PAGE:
1. ccyager November 18, 2015 / 9:00 am

    One of the most important things about kids is that they a separate human beings. They are themselves, and no one else. They get to make choices, follow their hearts’ desires, and be who they are separate from their parents. When they have the freedom and confidence to do all that on their own, that is a powerful reflection on their parents and their successful parenting. While it’s important, as parents, to guide kids and educate them to be law-abiding citizens who behave well and get along well with others, it’s also important to allow kids to think for themselves. If kids choose not to follow the religion of their parents, but have a strong moral compass, which is more important? If kids decide on a different life path and not the one their parents had hoped they’d follow, that’s the kids’ choice and responsibility, not their parents’. One of the biggest lessons of parenting, I think, is to respect kids as separate human beings and let go of them out of love. Cinda

    • lindseygendke November 18, 2015 / 10:04 am

      I agree with you, Cinda. It is not our job to coerce our children, but to provide the best example we can, guide them lovingly in the early years, and let them make their own choices when they are of a reasonable, and reasoning, age. The God I serve first set this example in giving humankind free will; he gave us the choice to follow him or not. I hope I will have the wisdom and discernment to let my kids do the same…all the while living out an example that they can’t help but want to follow.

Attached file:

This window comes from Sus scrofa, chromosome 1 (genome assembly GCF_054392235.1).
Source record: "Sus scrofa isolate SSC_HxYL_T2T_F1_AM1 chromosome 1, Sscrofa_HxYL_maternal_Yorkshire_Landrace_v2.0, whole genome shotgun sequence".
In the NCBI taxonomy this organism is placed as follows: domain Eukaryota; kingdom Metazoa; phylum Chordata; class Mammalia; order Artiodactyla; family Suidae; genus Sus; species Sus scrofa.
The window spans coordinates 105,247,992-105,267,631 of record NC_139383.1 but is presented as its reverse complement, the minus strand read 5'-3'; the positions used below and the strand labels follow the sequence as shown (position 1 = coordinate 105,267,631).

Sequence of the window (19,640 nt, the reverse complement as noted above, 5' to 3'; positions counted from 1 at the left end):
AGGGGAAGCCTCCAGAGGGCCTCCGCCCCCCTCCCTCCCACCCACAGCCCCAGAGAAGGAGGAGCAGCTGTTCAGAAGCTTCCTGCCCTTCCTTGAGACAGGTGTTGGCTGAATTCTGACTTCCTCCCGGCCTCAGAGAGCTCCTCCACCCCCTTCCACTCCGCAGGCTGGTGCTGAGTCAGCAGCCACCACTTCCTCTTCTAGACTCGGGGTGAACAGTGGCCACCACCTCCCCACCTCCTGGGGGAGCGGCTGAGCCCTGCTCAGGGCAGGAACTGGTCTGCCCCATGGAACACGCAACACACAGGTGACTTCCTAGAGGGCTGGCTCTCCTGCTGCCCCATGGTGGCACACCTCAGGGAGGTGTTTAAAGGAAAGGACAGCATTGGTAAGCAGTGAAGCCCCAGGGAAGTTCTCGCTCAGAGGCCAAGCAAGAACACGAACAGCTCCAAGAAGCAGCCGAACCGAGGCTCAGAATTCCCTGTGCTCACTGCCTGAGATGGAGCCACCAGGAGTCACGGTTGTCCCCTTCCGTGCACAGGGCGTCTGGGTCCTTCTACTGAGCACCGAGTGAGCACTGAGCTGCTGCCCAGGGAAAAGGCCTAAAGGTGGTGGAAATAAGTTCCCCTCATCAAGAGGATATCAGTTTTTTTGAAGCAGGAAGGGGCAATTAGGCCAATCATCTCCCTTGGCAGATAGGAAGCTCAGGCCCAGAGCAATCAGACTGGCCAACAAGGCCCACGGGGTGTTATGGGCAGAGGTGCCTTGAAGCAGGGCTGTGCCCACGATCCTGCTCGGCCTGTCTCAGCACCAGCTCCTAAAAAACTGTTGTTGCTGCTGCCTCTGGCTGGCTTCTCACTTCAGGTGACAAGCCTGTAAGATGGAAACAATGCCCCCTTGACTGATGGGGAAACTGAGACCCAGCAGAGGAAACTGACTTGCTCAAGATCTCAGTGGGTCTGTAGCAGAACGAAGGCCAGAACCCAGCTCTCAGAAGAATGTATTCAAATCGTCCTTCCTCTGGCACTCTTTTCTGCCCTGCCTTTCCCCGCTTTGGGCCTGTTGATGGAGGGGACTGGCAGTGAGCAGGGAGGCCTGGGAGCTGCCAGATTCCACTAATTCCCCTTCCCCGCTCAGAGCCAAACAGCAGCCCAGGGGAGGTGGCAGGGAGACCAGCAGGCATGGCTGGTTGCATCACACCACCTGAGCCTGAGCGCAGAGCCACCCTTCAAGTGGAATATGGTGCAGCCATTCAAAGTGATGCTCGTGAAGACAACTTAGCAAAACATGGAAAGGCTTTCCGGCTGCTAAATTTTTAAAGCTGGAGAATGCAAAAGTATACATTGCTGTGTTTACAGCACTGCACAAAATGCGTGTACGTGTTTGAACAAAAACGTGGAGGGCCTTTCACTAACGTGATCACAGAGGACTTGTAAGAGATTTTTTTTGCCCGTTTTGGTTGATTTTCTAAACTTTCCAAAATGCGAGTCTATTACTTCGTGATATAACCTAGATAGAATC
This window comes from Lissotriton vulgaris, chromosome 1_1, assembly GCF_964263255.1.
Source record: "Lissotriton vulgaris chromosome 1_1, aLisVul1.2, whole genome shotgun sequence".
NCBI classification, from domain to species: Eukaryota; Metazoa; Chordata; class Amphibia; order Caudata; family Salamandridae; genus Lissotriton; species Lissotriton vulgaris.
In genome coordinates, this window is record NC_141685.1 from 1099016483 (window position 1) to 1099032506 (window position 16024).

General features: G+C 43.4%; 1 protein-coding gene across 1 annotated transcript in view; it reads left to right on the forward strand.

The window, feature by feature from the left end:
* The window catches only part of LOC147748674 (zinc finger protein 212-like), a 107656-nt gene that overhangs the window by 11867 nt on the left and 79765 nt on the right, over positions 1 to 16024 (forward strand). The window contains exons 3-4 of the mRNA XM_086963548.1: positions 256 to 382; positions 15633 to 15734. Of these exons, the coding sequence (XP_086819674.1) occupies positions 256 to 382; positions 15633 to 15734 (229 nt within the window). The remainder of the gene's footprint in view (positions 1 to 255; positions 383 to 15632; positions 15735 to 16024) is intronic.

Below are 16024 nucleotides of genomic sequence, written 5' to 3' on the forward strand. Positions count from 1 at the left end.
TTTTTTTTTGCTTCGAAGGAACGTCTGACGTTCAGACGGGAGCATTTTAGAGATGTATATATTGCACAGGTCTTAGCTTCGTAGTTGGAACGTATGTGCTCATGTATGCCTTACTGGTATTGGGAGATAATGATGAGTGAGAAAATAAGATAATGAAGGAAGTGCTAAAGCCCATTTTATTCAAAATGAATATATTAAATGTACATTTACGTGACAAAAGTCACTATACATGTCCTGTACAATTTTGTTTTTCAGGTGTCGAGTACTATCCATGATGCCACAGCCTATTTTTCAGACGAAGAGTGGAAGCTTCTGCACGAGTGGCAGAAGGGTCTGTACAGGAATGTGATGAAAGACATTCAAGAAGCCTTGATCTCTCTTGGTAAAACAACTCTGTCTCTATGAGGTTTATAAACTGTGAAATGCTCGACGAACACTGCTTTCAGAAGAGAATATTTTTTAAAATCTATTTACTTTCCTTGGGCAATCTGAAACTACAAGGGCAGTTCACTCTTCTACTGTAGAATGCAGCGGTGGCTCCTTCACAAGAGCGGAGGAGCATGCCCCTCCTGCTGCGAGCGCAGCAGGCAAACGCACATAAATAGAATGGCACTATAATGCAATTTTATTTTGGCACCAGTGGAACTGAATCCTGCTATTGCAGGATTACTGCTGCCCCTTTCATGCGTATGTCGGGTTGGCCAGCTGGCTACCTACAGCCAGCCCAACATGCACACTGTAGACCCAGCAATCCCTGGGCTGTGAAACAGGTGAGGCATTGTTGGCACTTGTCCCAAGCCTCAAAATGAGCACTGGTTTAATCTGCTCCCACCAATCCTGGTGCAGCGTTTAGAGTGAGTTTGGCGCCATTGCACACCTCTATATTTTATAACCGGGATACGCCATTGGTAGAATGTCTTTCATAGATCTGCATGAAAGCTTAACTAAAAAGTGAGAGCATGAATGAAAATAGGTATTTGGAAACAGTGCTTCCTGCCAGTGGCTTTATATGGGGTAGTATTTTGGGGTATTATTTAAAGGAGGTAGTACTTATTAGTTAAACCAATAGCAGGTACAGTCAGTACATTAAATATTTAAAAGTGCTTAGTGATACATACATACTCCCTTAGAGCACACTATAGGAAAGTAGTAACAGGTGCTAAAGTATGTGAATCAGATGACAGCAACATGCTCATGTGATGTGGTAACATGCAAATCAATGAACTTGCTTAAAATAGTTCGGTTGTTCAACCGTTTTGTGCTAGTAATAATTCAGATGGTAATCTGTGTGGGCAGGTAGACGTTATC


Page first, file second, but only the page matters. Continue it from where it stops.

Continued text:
2. Vinodhini November 22, 2015 / 11:36 pm

    Lindsey, last night I was constantly being stirred in my spirit about a similar thing you’re talking. Last night I read Ezekiel 34 – its a powerful chapter talking about how shepherds are not leading their sheep. And verse 16 says I will search for the lost and bring back the strays. I will bind up the injured and strengthen the weak, but the sleek and the strong I will destroy. I will shepherd the flock with justice.

    The verse was so powerful, I was just thinking of how great is his love for me that he saved me when I was lost, brought me back, strengthens me each day… And I was asking myself why I was unable to preach and teach this love of God to many… And thats when I could hear the still silent voice speaking to me saying… My family is my ministry.. I need to minister to them…. I dont have to go after the MINISTRY as a preacher, or a volunteer or a worship leader… If I can help my family see Christ – my ministry is accomplished!!!

    I’m so glad to see this post of yours… Ive extended ur parent post to a family member 😀

    Hope your doing good and your health is good..

    Lots of Love
    Vinodhini

    • lindseygendke November 23, 2015 / 6:58 am

      Vinodhini, it’s good to hear how the Lord is speaking to you! I think we moms can have a lot of unnecessary guilt about what we are not doing in the world…but you are right. If we can help our family see Christ, that is a wonderful ministry! And it should be top priority in this season of our lives as far as ministry goes. (Talking to myself as well.) I’m going to look up Ezekiel 34 today. It’s good to share this journey with you! I am doing well and wish the same for you! Lindsey

      • Vinodhini November 25, 2015 / 11:26 pm

        Infact the clarity about doing what I can and avoiding brooding about all that I can’t came from your suggestion of reading the book by Mr Covey – Seven habits of highly effective people.